The Modal Structure of Phenomenal Experience

The next meeting of the seminar „Philosophy of Cognitive Science” will take place on December, 8th, at 10:30 (AM Warsaw, CET). Our guest will be Alistair Isaac (The University of Edinburgh). We will discuss the manuscript: The Modal Structure of Phenomenal Experience, which is the sixth chapter of his forthcoming monograph on phenomenal experience & measurement. To make the chapter easier (or possible) to understand, we’ve also attached a brief introduction to the book. 

Abstract: I claim that psychophysics produces models of phenomenal experience. These models are properly understood as the results of successful measurement, consequently scientific naturalists should be realists about them. The measurement practices of psychophysics that produce these models are evidentially autonomous—in particular, they do not rely constitutively on any assumptions about how psychophysics relates to neuroscience, or indeed to any other area of the sciences. The upshot of this autonomy is that the ontological status of these models is secured by the measurement practices that produce them, and does not require they be reduced to, or explained in terms of any more fundamental or physical stuff. By implication, physicalism places an extra-scientific demand on ontology that is inconsistent with the commitments of scientific naturalism.

The task of the present chapter is to defend the status of psychophysical models as the outcomes of successful measurement and as genuinely models of phenomenal experience, rather than mere summaries of behavior or indirect measures of neural activity. Before launching into that defense, it will be helpful to have some examples on the table.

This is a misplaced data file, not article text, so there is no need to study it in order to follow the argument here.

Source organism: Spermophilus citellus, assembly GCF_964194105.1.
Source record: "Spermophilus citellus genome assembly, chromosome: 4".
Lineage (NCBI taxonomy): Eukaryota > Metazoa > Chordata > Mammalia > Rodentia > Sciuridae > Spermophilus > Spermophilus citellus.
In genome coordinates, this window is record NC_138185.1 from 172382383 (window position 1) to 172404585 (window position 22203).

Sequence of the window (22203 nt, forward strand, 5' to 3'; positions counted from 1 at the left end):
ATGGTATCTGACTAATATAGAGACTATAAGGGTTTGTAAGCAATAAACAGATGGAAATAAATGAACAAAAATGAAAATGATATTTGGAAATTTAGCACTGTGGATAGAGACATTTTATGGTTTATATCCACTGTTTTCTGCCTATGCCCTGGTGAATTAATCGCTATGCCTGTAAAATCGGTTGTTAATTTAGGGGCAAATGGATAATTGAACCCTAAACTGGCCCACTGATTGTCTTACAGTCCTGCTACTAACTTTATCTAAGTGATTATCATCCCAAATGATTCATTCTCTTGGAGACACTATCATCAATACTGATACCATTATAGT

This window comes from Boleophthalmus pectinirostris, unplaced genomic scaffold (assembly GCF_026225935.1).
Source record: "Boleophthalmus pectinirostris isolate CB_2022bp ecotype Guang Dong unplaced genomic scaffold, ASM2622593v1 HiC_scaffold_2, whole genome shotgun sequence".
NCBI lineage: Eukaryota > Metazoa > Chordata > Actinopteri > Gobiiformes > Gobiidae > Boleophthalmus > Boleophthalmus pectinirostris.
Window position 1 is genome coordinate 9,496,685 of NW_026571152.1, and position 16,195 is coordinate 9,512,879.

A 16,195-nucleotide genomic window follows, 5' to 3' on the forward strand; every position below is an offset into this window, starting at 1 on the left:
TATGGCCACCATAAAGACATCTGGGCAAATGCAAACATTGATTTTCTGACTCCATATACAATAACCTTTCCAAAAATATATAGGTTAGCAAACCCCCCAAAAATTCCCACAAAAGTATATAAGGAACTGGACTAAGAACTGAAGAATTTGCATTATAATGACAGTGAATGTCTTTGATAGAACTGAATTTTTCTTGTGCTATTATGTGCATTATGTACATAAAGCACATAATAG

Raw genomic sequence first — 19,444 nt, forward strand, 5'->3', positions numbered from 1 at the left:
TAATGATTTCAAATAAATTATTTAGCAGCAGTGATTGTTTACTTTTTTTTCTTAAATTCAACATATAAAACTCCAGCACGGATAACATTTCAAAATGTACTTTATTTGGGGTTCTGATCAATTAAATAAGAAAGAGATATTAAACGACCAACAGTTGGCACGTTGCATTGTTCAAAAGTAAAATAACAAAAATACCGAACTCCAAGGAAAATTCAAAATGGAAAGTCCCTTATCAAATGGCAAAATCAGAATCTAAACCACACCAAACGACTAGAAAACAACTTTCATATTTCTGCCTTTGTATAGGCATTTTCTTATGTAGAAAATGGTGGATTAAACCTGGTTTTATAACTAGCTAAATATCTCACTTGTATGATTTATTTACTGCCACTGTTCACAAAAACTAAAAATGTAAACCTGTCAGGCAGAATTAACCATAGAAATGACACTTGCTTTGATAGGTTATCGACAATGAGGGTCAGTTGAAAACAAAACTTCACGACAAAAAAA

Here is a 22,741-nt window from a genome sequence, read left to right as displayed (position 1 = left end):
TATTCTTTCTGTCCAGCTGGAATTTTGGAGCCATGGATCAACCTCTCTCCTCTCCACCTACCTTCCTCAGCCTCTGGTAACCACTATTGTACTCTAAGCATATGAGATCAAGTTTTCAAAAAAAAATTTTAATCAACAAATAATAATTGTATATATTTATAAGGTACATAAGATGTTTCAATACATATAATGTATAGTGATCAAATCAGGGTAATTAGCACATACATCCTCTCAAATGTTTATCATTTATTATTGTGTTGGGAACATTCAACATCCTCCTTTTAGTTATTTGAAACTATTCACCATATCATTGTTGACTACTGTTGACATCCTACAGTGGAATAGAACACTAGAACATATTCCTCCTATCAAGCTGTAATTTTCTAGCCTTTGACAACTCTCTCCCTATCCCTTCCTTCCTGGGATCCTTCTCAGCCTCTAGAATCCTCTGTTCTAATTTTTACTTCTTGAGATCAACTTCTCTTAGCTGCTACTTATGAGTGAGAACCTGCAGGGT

Workshop will take place at  GoogleMeet (for link ask:

Introduction to “The Modal Structure of Phenomenal Experience” for Seminar 8.12.2022

Alistair Isaac

This is the 6th chapter of a monograph in progress. These notes are intended to fill in context and background to make the chapter accessible as a stand alone text. Drafts of the previous 5 chapters are available upon request.

  • The central argument of the monograph is as follows:
  • If we can measure x successfully, then x is real.
  • We can measure phenomenal experience successfully.
  • Therefore, phenomenal experience is real.

Real is understood here naturalistically, i.e. as the claim that those adopting the scientific worldview should accept any objects or properties successfully measured into their primitive ontology. If x is real in this sense, then there is no pressure or motivation coming from within scientific practice to reduce, eliminate, or otherwise “explain away” x. The conclusion that phenomenal experience is real is novel insofar as the standard naturalistic view within philosophy of mind is that phenomenal qualities are metaphysically suspect, and do require some kind of explanation, reduction, or elimination by the lights of the scientific worldview. One central aim of the monograph is to undermine this standard view.

I adopt a permissive view of measurement, on which measurement is simply a systematic procedure for representing objects or properties with numbers. This permissive view is not adequate for measurement to do any substantive epistemic work for science. I supplement this with the technical notion of successful measurement. A suite of measurement procedures is successful insofar as they exhibit improvement in three qualities over time:

  • 1. Stability — repeated measurement attempts deliver the same result (within the bounds of random error)
  • 2. Convergence — different measurement procedures, relying on different theoretical commitments, produce the same results (within the bounds of error)